Stephen Ornes writing in Quanta Magazine:

To see why, consider an important metric that tallies up how much room a system will need to store data. You start with the base of the number system, which is called the radix, and multiply it by the number of digits needed to represent some large number in that radix. For example, the number 100,000 in base 10 requires six digits. Its “radix economy” is therefore 10 × 6 = 60. In base 2, the same number requires 17 digits, so its radix economy is 2 × 17 = 34. And in base 3, it requires 11 digits, so its radix economy is 3 × 11 = 33. For large numbers, base 3 has a lower radix economy than any other integer base. (Surprisingly, if you allow a base to be any real number, and not just an integer, then the most efficient computational base is the irrational number e.)

In addition to its numerical efficiency, base 3 offers computational advantages. It suggests a way to reduce the number of queries needed to answer questions with more than two possible answers. A binary logic system can only answer “yes” or “no.” So if you’re comparing two numbers, x and y, to find out which is larger, you might first ask the computer “Is x less than y?” If the answer is no, you need a second query: “Is x equal to y?” If the answer is yes, then they’re equal; if the answer is no, then y is less than x.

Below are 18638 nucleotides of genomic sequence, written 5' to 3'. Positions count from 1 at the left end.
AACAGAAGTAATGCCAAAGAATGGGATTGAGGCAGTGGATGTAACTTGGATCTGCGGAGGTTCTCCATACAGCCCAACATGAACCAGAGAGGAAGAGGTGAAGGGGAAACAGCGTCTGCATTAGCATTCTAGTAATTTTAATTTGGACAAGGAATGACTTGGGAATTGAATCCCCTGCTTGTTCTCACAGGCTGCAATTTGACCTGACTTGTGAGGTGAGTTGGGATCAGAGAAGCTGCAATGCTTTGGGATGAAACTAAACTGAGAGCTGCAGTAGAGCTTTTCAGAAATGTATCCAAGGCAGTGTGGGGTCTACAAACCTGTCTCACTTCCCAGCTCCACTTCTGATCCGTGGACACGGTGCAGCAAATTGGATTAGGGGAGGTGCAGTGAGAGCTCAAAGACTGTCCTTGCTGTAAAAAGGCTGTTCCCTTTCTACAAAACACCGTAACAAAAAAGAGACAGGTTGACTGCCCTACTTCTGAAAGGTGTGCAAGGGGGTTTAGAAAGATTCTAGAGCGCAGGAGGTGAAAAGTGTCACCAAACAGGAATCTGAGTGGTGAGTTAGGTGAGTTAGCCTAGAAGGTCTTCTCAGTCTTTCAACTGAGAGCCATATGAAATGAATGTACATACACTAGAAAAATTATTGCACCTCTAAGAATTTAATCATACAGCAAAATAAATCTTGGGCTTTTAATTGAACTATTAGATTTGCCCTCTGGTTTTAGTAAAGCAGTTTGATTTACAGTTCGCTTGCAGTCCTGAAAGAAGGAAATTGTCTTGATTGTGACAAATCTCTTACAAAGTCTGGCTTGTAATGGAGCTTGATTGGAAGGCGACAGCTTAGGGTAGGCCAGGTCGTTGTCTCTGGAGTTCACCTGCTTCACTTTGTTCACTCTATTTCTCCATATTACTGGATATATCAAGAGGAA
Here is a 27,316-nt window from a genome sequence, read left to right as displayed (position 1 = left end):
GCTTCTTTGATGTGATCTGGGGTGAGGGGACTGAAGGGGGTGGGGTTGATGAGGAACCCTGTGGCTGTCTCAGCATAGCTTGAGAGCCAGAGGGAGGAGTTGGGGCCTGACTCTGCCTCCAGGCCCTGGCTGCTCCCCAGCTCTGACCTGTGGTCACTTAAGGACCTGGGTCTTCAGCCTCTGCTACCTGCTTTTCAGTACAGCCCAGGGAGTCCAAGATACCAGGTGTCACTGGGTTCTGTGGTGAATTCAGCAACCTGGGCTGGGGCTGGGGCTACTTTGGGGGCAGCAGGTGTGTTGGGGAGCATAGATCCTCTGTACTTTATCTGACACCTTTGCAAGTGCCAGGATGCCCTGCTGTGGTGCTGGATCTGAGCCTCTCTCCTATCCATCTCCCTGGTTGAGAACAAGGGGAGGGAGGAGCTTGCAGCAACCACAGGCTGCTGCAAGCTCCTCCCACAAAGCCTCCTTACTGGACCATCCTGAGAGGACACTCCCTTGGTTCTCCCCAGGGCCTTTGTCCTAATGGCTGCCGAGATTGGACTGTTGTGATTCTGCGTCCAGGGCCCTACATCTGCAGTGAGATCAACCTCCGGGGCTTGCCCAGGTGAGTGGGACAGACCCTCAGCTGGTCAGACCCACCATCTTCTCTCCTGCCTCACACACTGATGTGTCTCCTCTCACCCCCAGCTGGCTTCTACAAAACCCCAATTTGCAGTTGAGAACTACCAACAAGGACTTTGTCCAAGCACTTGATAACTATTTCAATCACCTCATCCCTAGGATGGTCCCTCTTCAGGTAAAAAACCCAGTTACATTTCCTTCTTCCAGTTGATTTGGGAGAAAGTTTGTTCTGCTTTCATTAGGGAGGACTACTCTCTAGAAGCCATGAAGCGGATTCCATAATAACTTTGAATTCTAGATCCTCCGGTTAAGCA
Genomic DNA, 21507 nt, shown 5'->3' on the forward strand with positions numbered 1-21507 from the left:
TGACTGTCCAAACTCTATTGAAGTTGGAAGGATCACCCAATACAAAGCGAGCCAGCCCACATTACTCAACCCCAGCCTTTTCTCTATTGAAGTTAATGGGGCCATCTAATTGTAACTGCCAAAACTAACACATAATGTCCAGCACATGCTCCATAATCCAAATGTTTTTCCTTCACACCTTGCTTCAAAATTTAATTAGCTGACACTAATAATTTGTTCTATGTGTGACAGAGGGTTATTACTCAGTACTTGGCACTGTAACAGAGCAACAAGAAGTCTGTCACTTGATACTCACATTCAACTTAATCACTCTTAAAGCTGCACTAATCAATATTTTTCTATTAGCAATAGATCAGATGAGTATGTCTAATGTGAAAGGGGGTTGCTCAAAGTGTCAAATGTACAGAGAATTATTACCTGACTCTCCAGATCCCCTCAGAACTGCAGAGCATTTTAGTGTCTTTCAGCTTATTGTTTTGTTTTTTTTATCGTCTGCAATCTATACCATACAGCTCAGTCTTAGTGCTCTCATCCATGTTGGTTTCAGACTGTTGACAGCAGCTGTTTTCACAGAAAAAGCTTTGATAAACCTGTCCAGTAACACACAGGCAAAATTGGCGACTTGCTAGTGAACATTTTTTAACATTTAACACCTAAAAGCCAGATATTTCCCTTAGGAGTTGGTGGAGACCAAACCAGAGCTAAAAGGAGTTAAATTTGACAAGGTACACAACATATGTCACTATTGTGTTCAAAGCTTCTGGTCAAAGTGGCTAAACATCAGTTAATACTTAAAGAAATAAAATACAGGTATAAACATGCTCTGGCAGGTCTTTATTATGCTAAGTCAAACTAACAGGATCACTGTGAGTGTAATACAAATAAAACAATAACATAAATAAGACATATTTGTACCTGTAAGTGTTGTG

The real advantage is being able short cut many conditional statements at the hardware level. However this would involve a complete re-working of the binary foundations the industry has been built on over the last 50 years.